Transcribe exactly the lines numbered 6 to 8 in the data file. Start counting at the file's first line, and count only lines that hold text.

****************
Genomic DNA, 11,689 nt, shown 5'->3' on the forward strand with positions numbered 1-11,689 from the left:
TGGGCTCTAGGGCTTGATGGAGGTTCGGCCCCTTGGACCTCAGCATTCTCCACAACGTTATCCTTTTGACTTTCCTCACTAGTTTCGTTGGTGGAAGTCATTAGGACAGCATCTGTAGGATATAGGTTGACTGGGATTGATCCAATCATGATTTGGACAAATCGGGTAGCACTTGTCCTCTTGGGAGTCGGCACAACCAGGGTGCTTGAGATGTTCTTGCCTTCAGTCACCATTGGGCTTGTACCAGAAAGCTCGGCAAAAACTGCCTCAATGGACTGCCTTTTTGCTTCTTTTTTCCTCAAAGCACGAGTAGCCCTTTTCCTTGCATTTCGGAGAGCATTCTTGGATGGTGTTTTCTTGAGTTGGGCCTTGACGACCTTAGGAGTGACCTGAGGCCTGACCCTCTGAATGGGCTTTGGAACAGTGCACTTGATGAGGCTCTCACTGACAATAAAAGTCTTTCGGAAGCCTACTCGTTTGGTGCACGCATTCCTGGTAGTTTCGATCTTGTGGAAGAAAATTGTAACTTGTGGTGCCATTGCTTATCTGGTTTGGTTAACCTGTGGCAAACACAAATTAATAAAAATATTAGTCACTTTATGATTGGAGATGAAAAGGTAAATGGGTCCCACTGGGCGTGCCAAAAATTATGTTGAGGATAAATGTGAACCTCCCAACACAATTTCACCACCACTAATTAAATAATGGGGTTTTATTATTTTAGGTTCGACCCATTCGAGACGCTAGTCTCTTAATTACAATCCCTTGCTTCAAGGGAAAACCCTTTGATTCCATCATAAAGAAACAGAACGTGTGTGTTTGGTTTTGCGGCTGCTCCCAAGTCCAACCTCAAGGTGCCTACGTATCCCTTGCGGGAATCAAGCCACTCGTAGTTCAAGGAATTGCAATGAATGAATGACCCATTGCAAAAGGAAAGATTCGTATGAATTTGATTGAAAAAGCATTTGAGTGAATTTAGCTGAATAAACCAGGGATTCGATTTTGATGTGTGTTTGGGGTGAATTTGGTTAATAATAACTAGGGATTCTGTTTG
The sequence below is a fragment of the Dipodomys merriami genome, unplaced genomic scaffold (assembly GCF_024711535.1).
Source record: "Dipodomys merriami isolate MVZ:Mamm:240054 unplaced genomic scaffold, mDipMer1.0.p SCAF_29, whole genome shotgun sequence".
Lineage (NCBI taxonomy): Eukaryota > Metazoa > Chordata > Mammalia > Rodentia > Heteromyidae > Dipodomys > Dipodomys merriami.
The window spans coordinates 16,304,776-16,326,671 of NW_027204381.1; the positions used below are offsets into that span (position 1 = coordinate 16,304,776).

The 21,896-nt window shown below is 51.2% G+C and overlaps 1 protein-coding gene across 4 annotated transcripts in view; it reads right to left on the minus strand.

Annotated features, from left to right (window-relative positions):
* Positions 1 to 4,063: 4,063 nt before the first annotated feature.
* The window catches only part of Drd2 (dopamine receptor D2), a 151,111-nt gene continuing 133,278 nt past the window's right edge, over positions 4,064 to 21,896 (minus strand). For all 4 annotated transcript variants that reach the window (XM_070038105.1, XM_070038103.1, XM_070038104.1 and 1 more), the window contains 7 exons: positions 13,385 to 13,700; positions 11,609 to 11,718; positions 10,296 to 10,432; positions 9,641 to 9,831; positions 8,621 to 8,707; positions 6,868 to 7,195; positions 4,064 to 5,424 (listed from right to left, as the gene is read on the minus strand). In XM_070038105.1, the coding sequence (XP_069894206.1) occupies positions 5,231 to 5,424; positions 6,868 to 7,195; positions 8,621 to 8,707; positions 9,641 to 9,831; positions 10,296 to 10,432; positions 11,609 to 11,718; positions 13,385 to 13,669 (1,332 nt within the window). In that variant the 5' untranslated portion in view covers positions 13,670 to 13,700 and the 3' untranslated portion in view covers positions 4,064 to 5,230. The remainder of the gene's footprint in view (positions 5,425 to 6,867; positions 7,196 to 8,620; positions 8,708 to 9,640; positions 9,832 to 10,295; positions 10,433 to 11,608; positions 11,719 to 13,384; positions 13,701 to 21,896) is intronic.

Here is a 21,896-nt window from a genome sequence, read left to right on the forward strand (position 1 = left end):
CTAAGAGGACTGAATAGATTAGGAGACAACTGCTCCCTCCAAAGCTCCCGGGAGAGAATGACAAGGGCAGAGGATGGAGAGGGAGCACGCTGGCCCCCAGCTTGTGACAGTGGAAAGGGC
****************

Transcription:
The window spans coordinates 16,304,776-16,326,671 of NW_027204381.1; the positions used below are offsets into that span (position 1 = coordinate 16,304,776).

The 21,896-nt window shown below is 51.2% G+C and overlaps 1 protein-coding gene across 4 annotated transcripts in view; it reads right to left on the minus strand.

Annotated features, from left to right (window-relative positions):